ONCE upon a time, people who wanted our money reputedly said: “Stand and deliver!” Now they say: “Sit down and be delivered to!”

My comparison is typically inept. I do not mean to infer that supermarkets – the “people” to whom I’m referring – are robbers. Rather, they are benefactors, bringers of sustenance, harbingers of hope.

In addition, I cannot think that anyone in Scottish history ever said: “Stand and deliver!” Sounds a bit pompous for us. The nearest instance that history provides Scotia-side is: “Gonnae lend us a tenner till Setterday, like?”

But my otherwise excellent point stands: today, the world comes to us. To give my warbling some ersatz relevance, I draw your attention to distress caused among the bourgeoisie by grocery delivery firm Ocado ending its partnership with Waitrose and starting to work with Marks & Stephens, or whatever it’s called.

Of Waitrose I’ve little to say. My contempt for the self-consciously posh supermarket is a matter of record. If you shop there, you should be ashamed of yourself. If you shop there while wearing a waxed jacket, you should be imprisoned. Maybe it’s just me who thinks like this.

I’ve a little more time for Markies. Its clientele is the Abigail’s Party crowd, but I accept that it provides succour to the lonely and unloved, who frequently fall victim to its greatest trick of portraying on the covers of its ready-meals repasts that look glorious but which in reality taste like dry-roasted snotters.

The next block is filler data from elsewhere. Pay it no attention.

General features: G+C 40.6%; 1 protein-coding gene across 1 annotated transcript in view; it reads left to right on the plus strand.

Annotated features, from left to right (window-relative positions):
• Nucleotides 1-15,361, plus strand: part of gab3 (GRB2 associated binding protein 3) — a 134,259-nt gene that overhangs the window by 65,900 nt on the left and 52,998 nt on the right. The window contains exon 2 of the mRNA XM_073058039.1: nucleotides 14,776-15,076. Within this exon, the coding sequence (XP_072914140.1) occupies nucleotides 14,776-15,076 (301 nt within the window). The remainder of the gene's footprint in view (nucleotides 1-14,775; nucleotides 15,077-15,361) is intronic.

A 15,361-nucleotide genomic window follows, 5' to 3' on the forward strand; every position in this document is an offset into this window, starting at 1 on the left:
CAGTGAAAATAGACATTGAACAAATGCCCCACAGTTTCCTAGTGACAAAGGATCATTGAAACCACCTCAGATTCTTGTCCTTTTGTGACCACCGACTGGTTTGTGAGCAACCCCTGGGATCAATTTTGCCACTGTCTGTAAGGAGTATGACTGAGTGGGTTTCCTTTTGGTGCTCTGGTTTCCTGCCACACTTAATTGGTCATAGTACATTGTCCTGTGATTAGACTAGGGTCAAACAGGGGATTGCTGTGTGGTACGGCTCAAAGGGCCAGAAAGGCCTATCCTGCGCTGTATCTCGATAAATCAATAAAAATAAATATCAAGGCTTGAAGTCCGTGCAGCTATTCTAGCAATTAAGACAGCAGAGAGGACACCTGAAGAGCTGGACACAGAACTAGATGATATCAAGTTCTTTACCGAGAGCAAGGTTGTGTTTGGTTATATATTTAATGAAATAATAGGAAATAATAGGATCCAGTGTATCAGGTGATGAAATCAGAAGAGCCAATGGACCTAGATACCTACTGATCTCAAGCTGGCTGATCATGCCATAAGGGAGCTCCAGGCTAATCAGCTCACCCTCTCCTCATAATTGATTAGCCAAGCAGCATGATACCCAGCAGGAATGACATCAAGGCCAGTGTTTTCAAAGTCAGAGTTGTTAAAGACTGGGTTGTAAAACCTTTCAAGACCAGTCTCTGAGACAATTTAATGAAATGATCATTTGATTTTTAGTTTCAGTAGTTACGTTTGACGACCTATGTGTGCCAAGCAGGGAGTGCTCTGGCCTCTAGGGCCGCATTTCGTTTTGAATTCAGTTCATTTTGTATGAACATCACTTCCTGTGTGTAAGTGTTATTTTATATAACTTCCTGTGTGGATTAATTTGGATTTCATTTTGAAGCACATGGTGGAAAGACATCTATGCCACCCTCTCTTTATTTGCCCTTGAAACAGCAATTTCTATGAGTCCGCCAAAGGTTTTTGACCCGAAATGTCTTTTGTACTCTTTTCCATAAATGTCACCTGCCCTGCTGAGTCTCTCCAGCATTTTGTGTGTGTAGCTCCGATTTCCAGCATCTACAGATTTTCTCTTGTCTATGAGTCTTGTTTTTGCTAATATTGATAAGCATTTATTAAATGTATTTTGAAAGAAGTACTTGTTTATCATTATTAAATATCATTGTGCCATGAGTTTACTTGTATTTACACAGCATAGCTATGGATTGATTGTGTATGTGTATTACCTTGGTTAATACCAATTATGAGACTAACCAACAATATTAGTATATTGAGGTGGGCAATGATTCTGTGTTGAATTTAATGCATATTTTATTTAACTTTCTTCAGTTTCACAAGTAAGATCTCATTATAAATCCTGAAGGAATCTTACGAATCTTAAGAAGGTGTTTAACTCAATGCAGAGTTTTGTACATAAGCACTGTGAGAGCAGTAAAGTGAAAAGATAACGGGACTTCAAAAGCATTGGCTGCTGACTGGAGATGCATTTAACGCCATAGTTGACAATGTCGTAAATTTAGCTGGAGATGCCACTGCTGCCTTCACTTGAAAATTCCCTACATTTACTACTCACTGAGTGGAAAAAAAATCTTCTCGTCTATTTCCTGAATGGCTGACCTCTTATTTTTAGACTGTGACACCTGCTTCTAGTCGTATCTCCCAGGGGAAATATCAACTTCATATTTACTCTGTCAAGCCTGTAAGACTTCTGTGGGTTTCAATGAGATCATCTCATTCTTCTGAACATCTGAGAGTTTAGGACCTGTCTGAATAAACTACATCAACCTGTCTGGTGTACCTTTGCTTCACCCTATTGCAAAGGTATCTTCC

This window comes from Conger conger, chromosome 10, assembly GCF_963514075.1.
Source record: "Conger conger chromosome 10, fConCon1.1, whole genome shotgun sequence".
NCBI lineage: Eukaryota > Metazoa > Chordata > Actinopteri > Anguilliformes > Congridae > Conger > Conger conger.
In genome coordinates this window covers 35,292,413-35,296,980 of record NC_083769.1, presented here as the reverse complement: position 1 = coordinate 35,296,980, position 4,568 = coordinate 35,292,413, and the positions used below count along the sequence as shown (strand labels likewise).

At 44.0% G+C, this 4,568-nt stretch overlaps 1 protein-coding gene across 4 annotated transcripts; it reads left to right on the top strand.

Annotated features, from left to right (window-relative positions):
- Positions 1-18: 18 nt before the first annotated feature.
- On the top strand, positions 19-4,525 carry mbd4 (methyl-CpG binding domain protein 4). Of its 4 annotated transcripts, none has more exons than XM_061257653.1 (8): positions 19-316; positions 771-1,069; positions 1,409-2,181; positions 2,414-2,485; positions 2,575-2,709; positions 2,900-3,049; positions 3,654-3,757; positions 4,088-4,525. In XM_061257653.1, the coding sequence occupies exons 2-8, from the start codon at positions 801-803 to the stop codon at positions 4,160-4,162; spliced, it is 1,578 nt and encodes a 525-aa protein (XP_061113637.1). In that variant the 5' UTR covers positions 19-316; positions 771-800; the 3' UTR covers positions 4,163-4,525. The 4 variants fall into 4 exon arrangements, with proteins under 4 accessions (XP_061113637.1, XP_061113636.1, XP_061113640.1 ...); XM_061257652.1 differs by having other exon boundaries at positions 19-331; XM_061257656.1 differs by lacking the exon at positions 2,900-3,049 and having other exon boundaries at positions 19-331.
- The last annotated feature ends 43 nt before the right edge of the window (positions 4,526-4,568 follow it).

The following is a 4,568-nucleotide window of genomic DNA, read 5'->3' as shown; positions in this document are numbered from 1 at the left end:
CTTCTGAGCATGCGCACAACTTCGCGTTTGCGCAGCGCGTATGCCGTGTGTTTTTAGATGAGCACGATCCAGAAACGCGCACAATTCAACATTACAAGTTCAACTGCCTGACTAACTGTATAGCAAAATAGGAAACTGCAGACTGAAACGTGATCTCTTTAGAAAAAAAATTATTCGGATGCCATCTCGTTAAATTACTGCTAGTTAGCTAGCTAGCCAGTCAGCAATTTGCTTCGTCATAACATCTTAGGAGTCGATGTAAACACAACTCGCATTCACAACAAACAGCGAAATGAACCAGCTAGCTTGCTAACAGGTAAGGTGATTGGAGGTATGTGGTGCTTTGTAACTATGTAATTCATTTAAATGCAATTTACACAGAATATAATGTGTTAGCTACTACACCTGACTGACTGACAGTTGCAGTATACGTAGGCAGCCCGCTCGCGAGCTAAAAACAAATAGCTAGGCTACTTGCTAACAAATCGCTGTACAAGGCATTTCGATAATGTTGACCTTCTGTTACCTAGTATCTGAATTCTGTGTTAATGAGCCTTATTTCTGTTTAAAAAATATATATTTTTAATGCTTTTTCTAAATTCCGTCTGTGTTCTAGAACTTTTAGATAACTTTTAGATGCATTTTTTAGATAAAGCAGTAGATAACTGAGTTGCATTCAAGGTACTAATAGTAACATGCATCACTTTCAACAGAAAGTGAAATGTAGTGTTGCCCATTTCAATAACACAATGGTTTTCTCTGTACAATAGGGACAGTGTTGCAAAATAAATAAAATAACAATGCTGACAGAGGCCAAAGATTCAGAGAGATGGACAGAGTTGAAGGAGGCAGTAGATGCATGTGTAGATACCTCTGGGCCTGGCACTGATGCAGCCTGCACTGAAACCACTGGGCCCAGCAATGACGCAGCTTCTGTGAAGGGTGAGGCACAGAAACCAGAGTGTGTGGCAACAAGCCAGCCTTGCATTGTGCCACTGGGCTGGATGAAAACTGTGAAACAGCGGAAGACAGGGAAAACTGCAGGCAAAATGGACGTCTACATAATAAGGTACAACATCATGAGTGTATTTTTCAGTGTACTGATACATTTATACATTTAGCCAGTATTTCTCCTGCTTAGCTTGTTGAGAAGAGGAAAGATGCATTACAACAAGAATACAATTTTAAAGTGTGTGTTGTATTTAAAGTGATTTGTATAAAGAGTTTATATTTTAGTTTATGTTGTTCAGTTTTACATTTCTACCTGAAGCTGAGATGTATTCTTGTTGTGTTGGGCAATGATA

Of Ocado I know little. The typically stupid modern name – ostensibly mangled from the joy-throttling word “avocado” – is mildly irritating. But Markies customers were wildly irritated this week on ordering their ready-made guano casserole, artisan’s-phlegm bread, and lavatory-baked quinoa.

The system was reportedly overloaded and hundreds of orders cancelled though, in a surprise development, the firm denied this, or at least said the cancellations were relatively few. The disappointments were, I wish they’d said, pixie spittle in an ocean of satisfaction.

That’s the problem with having your groceries delivered: you’re dependent on other people, which is never a good idea. A buddy of mine from Cornwall used to say to an entitled person: “You want the world on a stick, you do.”

But if you ordered the world on a stick that’s what you’re entitled to expect. Particularly if you’ve paid £9.99 for it.

I should say we don’t get any such deliveries where I live. And, no, madam, I don’t mean prison. Effectively, or indeed ineffectively, I’m writing from a position of ignorance, which is considered a great asset in journalism. Unsullied by experience, research or so-called “facts” (yawn), the investigator brings to his subject an innocence and purity that lend aloof objectivity.

No one from any delivery firm or supermarket has ever bought me lunch or sent me goods in the hope of securing good publicity, even though I’ve written to them several times suggesting this.

What I can say without fear or favour, however, is that, outwith groceries, we too round here are part of the Delivery Society. Everybody orders everything from Amazon.

I’m no different in this regard. Rather than make an 85-mile round trip to buy some DIY item, I order it online, saving on petrol money for a journey that often sees me return empty-handed anyway.

Does my arguably rational behaviour affect business that much? There are only two such retailers round here – that is to say within 1,656 square kilometres – and one is focused on tradesmen.